Aspen Times Weekly cover story: How Joe Henry writes
Aspen Times Weekly
Aspen, CO Colorado
i entered the small cabin near Aspen, past a worn saddle covered with an old saddle- blanket, a thin shag carpet, and simple wood-paneled walls lined with filled book shelves.
We sat before an expansive window that framed snow-covered branches and the steel-bluegrey river ten feet away.
For the literary ingenue, this would be the chosen place to invoke the muses: an image of a young writer eagerly awaiting epiphany.
But for novelist, Joe Henry, it could be a distraction. It’s why half the window is boarded and why he writes in a windowless, closet-sized room, the width of a confessional.
Inside what he calls, “The Box,” Henry wrote his first novella about a ranching family in Wyoming. Well-known in the music industry as a songwriter for performers such as John Denver, Frank Sinatra and Garth Brooks, “Lime Creek” has a visceral and lyrical cadence that takes the reader on a journey of the heart. It is a story about the Davis family; the relationship between a father and sons, the bond between brothers bound by ranching and dictated by nature. Simple and profound, Henry explores the soul of Everyman through characters whose hard and honest lives are never far from the animals around them and the earth on which they stand.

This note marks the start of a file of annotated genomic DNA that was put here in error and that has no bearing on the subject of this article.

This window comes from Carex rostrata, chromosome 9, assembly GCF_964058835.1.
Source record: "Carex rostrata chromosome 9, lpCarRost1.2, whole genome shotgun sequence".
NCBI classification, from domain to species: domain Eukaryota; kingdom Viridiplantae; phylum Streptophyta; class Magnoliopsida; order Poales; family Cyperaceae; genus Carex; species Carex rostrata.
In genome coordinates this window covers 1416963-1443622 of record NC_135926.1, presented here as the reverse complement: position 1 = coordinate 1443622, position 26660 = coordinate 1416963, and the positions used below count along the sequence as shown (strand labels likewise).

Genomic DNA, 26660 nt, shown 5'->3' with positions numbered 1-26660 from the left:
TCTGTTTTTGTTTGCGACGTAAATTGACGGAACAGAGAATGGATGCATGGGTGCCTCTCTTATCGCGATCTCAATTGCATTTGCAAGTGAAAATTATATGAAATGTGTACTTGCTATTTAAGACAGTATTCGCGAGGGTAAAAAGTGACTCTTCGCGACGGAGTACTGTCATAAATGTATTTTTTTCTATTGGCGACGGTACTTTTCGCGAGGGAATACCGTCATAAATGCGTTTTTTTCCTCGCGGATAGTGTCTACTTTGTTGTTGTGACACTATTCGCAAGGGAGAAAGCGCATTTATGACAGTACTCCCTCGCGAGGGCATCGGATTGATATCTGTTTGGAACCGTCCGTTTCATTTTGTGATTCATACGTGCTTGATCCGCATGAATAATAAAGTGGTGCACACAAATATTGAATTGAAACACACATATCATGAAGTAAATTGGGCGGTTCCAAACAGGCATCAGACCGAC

I went back to revisit “Lime Creek” last night and was struck by that last scene – Luke and Lefty.That infinitesimal moment when Luke makes his transition. He’s no longer a boy. He’s crying because he knows, and yet it can’t be known. It’s everything. It’s that experience that changes your life forever. Archetypal.
Joe Henry: I think so too. There are no incidences in the book that are made up. That was a real hard night. I put myself back into that place. I’m completely there again. My hands move and I’m just writing what I’m feeling and seeing.
Stunda: What’s the ritual that taps you back in?
Henry: My life is completely turned around. I write all night. I do everything that will put me in that place where there’s no escape -except through the blank page of paper. My writing space is about as big as a closet. That’s where I spend all night, seven nights a week. Originally there was a window there that I boarded up.
Did you ever see the film, “Cool Hand Luke”? Solitary confinement in “Cool Hand Luke” is called “The Box.” This is The Box. My solitary confinement.
Stunda: Going into this box and fighting it out. I’ve read about your boxing and ice-hockey days; now, the catharsis of writing.
Henry: That’s how it all started. I could feel I was probably going to get into a fight this one night and I was sitting at my desk. I had three hours before I had to go to the rink and so I just started writing without a thought as to what I was doing. I didn’t stop for a couple of hours. And when I finished, I was as worn out as if I had just been in a fight.
Stunda: Looking back over the years, has it tempered you?
Henry: My nature is pretty much an animal’s nature. My whole reality is today. I’ve never really looked back and thought, what if?
Stunda: That’s how it should be for all of us – no “shoulds”.
Henry: That’s how every animal except the two-leggeds lives. Every animal other than man only has right now. And that’s all I’ve ever had.
Stunda: Can you tell me why you spent so many years doing hard labor?